Spice Temple

Spice Temple  Neil Perry's Fine Dining Chinese Restaurant at Crown, Southbank, Melbourne
It's considered an institution in Melbourne, and with a chef to its name like Neil Perry, a location like Southbank, and an existence of six years in the Melbourne restaurant scene (when staying power is notoriously elusive), it's no wonder. Spice Temple's name is a pretty accurate description of the restaurant: food heavy in spices and spiciness; a dim space with a sort of hushed reverence.

The quiet tone of Spice Temple (Shop 7, Crown Complex, 8 Whiteman Street, Southbank) could well be due to its design. With lots of dark wood and more traditional red and gold carpet, one might be forgiven for thinking it's a little dated. What keeps it current is the symmetrical and perpendicular fittings, creating neat squared-off eating nooks, and the dark, felt-like soundproofing material spaced out overhead, muffling any white noise.

Walking into the restaurant's reception area, yo…

Mr. Miyagi

It's the place that was made infamous by the 'chopsticks incident' last December, where a young Richmond Tigers AFL player drunkenly threatened to attack a woman dining nearby with his chopsticks. But of course, Mr. Miyagi had already developed a cult following well before that.

Opening in October 2013 on the ever-so-hip Windsor portion of Chapel Street, and tickling nostalgic fancies with its reference to 1984 classic The Karate Kid, the restaurant has enjoyed a steady stream of customers since. I remember stopping by with a friend one Thursday night mid last year to enquire about a table, and we were told it would be a two-hour wait. Well! Either this place is really good, I thought, or really good at hype.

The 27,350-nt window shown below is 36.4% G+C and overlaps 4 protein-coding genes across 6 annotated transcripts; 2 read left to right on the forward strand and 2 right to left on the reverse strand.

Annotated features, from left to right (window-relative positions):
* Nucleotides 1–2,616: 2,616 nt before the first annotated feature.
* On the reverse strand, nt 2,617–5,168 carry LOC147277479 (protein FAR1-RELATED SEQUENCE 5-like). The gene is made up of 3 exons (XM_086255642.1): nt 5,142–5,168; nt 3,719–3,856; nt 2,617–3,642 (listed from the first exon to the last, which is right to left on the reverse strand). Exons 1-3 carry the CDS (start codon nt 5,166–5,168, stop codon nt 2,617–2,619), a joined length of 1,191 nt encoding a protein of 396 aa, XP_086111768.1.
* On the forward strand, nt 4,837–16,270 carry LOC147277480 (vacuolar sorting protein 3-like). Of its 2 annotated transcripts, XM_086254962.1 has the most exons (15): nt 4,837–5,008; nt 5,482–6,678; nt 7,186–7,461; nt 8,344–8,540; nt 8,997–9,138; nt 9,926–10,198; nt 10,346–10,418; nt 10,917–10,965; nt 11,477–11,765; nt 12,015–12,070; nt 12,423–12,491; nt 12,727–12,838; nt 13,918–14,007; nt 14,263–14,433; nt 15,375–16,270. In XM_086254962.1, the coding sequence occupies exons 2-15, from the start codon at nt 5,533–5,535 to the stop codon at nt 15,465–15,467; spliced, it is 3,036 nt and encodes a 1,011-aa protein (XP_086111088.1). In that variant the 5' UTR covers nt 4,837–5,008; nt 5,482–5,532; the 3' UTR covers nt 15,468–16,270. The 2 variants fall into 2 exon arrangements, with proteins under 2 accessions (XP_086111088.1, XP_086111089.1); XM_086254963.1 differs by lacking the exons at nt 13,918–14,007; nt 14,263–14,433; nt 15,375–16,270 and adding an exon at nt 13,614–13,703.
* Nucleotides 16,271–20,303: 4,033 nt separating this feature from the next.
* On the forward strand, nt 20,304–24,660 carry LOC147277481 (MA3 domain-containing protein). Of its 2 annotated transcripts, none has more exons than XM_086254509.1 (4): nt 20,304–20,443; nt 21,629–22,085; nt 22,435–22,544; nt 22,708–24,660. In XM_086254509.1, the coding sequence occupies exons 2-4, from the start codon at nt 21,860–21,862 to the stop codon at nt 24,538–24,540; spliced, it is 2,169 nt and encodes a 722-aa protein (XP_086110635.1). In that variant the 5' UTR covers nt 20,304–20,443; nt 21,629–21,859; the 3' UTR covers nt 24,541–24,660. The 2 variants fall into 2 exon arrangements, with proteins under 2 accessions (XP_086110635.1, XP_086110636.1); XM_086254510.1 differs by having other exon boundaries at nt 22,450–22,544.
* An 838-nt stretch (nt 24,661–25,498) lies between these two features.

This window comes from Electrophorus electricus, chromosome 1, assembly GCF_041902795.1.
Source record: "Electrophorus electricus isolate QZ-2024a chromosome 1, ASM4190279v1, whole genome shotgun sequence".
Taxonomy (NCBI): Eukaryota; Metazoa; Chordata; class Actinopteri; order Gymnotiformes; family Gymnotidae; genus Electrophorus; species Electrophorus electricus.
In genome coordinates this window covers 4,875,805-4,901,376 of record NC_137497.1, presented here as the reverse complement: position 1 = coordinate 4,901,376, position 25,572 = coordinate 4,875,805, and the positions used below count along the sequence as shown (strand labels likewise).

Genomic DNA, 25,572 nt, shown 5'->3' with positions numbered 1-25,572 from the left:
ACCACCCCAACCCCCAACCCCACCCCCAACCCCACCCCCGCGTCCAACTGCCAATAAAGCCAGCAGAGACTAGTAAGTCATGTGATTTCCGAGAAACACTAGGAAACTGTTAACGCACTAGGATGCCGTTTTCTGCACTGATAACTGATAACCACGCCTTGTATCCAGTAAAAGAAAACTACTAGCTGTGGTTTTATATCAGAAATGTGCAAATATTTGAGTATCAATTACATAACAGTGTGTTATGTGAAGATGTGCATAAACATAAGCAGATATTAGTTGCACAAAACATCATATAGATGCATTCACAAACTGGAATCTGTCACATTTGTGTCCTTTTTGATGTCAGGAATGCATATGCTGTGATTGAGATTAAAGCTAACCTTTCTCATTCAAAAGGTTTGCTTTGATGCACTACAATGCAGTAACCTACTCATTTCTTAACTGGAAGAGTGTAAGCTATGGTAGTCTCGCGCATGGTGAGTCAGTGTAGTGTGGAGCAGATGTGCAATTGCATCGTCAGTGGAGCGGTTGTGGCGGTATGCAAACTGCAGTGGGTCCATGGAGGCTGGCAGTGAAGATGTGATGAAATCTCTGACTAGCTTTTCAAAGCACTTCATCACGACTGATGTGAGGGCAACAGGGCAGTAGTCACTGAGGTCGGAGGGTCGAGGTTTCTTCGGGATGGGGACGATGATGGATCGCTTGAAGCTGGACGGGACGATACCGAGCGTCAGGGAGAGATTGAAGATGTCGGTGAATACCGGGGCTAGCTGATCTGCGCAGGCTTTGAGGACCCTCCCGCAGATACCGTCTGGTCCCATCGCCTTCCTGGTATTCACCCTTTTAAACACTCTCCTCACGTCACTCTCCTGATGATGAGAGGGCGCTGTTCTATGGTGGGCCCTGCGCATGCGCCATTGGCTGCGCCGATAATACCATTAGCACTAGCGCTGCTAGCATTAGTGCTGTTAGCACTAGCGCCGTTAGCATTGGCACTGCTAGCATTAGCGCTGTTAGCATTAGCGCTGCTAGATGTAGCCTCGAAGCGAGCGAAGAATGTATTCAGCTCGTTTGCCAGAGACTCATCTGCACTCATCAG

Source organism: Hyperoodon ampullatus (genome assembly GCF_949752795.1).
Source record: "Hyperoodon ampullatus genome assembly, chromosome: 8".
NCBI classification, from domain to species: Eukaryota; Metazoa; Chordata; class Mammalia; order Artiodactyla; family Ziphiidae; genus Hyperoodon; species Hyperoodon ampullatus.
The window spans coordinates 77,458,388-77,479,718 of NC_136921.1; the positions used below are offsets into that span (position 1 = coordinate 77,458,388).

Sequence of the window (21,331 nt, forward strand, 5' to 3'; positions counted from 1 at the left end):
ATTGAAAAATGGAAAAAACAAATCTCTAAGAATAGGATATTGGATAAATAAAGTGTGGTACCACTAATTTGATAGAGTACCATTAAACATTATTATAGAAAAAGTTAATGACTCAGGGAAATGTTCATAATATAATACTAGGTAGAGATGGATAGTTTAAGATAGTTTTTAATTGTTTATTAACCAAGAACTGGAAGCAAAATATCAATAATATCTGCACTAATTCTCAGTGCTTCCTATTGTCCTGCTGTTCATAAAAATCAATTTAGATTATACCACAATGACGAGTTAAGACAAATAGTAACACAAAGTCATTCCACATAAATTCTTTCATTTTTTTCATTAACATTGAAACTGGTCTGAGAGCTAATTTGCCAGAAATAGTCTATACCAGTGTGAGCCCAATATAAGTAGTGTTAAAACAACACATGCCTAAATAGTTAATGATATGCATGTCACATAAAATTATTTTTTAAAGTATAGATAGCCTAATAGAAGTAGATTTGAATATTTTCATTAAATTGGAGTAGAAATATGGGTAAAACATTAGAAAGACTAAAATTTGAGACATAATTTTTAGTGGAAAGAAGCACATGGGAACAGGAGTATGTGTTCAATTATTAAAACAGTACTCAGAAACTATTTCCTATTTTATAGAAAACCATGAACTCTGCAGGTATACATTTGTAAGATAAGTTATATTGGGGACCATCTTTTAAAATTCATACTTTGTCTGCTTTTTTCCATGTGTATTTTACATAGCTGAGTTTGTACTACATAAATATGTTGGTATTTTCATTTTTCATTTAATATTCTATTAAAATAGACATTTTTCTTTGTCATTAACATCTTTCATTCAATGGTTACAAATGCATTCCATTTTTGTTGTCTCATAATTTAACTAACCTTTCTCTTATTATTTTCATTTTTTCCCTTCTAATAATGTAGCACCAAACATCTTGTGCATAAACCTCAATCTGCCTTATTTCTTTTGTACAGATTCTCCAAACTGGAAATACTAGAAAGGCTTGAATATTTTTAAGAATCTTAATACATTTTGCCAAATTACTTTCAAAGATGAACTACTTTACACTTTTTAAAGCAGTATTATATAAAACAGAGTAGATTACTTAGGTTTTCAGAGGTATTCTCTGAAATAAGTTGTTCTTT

I made a calculated plan with friends to score a table there on a Friday night recently. I rocked up nice and early, 6:45pm-ish, and put my name down for a table. They advised the wait would be approximately an hour, probably less, noted down my mobile number and enco…

Saint Crispin

When Smith Street had just become a local area for me, I used to walk past Cavallero and think about how I 'must try that place soon'. But as everyone knows, Smith Street (and surrounds) is not short of venues, and I must have been busy checking out all the others first, because before I knew it, Cavallero had closed and I had missed my chance. Apparently it had been struggling. Who then, would dare to take on the site, and what would they make of it? Smith Street is a prime location, but it's also full of competition. This would have to be good.

Enter Scott Pickett (Estelle Bistro) and Joe Grbac (The Press Club). Two chefs who used to work together at London's fancy-pants The Square (which boasts not one, but two Michelin stars), they joined forces to open a brand new venue as both business partners and co-head chefs. The result: Saint Crispin (300 Smith Street, Collingwood).

Named for the patron saint of shoemakers, Saint Crispin acknowledges its site's origins a…